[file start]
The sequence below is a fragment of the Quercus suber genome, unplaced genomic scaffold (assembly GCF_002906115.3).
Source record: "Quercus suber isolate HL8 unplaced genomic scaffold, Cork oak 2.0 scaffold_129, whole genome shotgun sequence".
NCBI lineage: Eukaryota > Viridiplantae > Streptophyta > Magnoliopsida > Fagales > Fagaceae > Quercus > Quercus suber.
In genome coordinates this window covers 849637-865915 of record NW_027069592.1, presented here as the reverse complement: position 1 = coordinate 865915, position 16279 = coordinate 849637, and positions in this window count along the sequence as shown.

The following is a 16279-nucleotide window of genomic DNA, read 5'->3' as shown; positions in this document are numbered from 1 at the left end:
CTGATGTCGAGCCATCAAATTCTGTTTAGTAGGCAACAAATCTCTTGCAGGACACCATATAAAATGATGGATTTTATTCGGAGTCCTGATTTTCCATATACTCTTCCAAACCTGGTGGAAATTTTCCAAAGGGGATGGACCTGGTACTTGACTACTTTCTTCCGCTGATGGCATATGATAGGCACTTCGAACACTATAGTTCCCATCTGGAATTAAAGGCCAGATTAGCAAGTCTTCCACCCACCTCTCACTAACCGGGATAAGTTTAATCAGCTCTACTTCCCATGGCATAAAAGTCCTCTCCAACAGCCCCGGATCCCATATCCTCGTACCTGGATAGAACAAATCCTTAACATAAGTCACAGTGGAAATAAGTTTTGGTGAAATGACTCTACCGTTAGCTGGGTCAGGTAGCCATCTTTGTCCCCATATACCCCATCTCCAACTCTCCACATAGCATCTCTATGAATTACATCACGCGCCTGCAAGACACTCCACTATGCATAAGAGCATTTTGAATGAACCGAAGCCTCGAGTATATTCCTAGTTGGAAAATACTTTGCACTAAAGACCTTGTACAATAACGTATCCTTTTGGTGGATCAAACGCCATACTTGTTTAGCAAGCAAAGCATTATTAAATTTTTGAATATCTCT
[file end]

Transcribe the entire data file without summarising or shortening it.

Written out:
The sequence below is a fragment of the Quercus suber genome, unplaced genomic scaffold (assembly GCF_002906115.3).
Source record: "Quercus suber isolate HL8 unplaced genomic scaffold, Cork oak 2.0 scaffold_129, whole genome shotgun sequence".
NCBI lineage: Eukaryota > Viridiplantae > Streptophyta > Magnoliopsida > Fagales > Fagaceae > Quercus > Quercus suber.
In genome coordinates this window covers 849637-865915 of record NW_027069592.1, presented here as the reverse complement: position 1 = coordinate 865915, position 16279 = coordinate 849637, and positions in this window count along the sequence as shown.

The following is a 16279-nucleotide window of genomic DNA, read 5'->3' as shown; positions in this document are numbered from 1 at the left end:
CTGATGTCGAGCCATCAAATTCTGTTTAGTAGGCAACAAATCTCTTGCAGGACACCATATAAAATGATGGATTTTATTCGGAGTCCTGATTTTCCATATACTCTTCCAAACCTGGTGGAAATTTTCCAAAGGGGATGGACCTGGTACTTGACTACTTTCTTCCGCTGATGGCATATGATAGGCACTTCGAACACTATAGTTCCCATCTGGAATTAAAGGCCAGATTAGCAAGTCTTCCACCCACCTCTCACTAACCGGGATAAGTTTAATCAGCTCTACTTCCCATGGCATAAAAGTCCTCTCCAACAGCCCCGGATCCCATATCCTCGTACCTGGATAGAACAAATCCTTAACATAAGTCACAGTGGAAATAAGTTTTGGTGAAATGACTCTACCGTTAGCTGGGTCAGGTAGCCATCTTTGTCCCCATATACCCCATCTCCAACTCTCCACATAGCATCTCTATGAATTACATCACGCGCCTGCAAGACACTCCACTATGCATAAGAGCATTTTGAATGAACCGAAGCCTCGAGTATATTCCTAGTTGGAAAATACTTTGCACTAAAGACCTTGTACAATAACGTATCCTTTTGGTGGATCAAACGCCATACTTGTTTAGCAAGCAAAGCATTATTAAATTTTTGAATATCTCT